Tube flies?


Active Member
What I don’t get is how you can be sure how patterns you’ve never seen swim? There are flies that jig, that are not Clouser minnows.
Yes, a fly tied on a hook (particularly a heavy wire hook, or one with weighted eyes) will jig. It will even jig more effectively with a loop knot. My question is; what gauge of cable are you using for tippet? Does a fly have to hang perpendicular in order to jig? Does a Clouser not jig, when tied with a clinch knot? With reasonable tippet diameter and stiffness, I find that flies tied on hooks, jig very effectively even when tied with a standard (non looped) knot.
Perhaps the tube flies that we tie don’t jig very well in your mind, but they dive headfirst in the water while I’m fishing. I don’t really see what loop knots have to do with this anyway? I thought the argument was about jigging? I don’t think anyone ever claimed that using a loop knot would help a tube fly to jig???
Maybe we aren’t talking about the same thing? A properly designed tube fly will dive headfirst. This is what I call ‘jigging.’ The patterns that I tie for this purpose are fairly quick and easy. Maybe you prefer to tie your patterns (like Clousers) on hooks, great. The patterns that I tie are not Clousers, or variations of that pattern. They require no exceptional effort, are durable and jig very well. Their design actually demands a tube rather than a hook.

Richard E

Active Member
Anil, it's physics.

A clouser will jig, somewlhat, when tied with tight clinch knot. The weight of the fly and gravity, which obviously cause the jigging motion, are fighting the stiffness of the tippet. As you well know, it won't jig or swim nearly as effectively with a clinch knot as it will with a loop knot.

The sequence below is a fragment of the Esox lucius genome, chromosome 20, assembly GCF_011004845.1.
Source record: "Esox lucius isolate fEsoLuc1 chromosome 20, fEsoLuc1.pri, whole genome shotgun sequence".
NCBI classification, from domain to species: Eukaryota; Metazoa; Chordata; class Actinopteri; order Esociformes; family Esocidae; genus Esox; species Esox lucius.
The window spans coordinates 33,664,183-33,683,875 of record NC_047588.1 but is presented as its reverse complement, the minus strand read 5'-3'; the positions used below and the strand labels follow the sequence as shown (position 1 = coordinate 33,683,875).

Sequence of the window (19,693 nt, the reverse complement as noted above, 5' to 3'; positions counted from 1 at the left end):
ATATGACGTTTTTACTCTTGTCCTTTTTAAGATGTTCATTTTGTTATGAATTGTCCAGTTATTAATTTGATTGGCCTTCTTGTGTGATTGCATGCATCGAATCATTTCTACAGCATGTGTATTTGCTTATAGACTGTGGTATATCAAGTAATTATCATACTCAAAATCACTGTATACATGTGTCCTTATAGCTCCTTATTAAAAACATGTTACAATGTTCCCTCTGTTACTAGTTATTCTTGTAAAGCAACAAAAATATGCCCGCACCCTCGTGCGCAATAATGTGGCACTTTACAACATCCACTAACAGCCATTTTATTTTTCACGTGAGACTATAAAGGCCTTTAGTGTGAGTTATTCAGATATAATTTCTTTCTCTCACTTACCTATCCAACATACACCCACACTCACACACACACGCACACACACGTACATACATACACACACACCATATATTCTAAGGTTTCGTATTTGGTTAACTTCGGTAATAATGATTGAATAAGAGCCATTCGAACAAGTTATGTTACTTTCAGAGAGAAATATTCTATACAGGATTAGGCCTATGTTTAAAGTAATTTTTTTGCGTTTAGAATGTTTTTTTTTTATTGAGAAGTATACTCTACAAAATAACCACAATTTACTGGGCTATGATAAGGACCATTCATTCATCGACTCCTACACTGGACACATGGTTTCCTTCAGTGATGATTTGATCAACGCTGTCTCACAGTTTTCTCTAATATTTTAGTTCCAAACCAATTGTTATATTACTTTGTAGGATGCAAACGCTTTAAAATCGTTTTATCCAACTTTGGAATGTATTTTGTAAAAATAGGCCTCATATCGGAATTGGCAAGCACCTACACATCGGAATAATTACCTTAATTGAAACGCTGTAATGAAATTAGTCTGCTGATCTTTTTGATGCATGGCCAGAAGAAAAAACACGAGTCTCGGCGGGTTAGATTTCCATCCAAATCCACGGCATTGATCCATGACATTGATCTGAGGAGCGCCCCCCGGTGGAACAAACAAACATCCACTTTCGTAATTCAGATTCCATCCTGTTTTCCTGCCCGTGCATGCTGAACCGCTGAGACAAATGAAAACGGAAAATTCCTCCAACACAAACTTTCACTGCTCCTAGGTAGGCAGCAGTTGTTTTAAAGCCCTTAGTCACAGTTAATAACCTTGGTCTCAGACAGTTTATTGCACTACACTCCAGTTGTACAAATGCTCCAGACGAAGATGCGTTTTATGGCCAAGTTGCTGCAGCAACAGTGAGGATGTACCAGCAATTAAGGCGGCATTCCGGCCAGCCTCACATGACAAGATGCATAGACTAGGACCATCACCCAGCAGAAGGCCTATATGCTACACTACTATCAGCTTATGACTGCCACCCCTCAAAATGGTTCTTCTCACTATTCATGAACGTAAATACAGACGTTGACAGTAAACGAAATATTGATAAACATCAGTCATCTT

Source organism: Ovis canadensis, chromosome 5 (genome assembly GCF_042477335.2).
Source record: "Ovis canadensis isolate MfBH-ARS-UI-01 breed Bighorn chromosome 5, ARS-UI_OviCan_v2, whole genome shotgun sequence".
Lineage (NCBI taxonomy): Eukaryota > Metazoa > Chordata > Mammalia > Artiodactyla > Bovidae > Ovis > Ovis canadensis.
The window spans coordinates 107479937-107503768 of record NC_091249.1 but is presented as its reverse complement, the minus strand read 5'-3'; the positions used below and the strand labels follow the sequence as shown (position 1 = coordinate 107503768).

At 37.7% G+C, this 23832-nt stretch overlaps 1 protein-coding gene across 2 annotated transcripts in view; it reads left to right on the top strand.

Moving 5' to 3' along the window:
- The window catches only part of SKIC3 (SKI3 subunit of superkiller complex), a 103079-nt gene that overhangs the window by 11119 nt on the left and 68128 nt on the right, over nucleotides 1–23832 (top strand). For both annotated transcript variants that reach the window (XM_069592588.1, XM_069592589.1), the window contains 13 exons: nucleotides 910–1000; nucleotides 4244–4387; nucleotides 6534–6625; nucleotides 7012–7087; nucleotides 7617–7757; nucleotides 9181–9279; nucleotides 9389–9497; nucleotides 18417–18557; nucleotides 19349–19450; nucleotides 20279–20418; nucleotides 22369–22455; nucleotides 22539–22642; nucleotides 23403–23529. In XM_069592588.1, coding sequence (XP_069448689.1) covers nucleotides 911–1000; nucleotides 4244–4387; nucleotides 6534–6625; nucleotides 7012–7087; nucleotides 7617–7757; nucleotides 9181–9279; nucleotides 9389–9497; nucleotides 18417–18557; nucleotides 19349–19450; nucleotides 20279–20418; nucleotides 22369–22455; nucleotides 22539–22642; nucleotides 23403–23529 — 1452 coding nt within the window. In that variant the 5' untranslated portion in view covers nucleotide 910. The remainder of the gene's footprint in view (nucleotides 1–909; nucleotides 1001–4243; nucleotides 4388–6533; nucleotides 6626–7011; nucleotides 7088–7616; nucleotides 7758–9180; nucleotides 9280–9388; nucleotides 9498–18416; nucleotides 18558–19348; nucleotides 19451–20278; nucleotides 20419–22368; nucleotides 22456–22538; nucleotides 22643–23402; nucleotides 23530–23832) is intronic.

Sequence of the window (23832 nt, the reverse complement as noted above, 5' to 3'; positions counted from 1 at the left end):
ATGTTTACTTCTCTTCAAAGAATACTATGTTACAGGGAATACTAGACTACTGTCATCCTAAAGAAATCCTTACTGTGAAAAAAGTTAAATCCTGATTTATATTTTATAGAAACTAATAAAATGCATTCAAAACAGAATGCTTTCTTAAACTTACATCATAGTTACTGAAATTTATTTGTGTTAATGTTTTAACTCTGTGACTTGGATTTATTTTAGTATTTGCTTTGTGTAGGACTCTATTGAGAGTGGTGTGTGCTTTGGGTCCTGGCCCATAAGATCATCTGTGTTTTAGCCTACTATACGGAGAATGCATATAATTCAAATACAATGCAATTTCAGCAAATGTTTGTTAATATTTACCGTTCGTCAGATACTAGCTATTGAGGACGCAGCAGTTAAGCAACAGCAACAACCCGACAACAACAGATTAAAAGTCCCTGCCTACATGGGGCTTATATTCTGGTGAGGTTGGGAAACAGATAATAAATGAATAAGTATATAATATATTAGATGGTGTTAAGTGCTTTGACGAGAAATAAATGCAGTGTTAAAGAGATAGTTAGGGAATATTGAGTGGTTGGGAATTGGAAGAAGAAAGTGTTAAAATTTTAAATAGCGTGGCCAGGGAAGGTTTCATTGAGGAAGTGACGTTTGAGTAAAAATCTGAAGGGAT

The tube fly has a double whammy that hinders its ability to jig and swim. One, it can't jig because, if the hook is seated in soft tubing, the tippet wants to keep the fly horizontal while the fly wants to jig. No matter what knot is used. And, any lenghth of tube adds stiffness to the tippet. ANY length; and, the longer the tube, the stiffer that connection. The stiffer that connection, the more it hinders the jigging ability of the fly.

I'll have to stop by your shop and show you. You seem to have 'tube fly myopia', but that's all good! Tube flies are great and have advantages over other flies, but those parts of their design that provide them those advantages in turn don't lend them to fishing as well as other flies.
i understand completely what richard is saying.... the loop knot will only work well with non tube flys... he is correct in saying its basic physics.. cuz it totally is... if you tried to use heavy leader with a tube fly you would not get nearly the action as if you had the loop knot and a non-tube fly... the loop knot allows for a "joint" in the system which allows the fly to pivot up and down much easier than would a tube fly! end of story no more arguing! go out and catch some damn fish with which ever fly floats your boat!
Richard and Goose you say it is physics, have you studied physics? It is actually mechanics! Or applied enginering.

The shock and awe jigs! I have seen it in person and would suggest you do the same.

You can speculate all you want and discredit what you haven't seen but your ideas have no validity once you see the shock and awe in action!!!! Go check it out. As I was told growing up the proof is in the pudding! The shock and awe is a revolutionary concept. Go and look an open your eyes. In some ways it may be as significant as the Buzz Bomb when it comes to lures!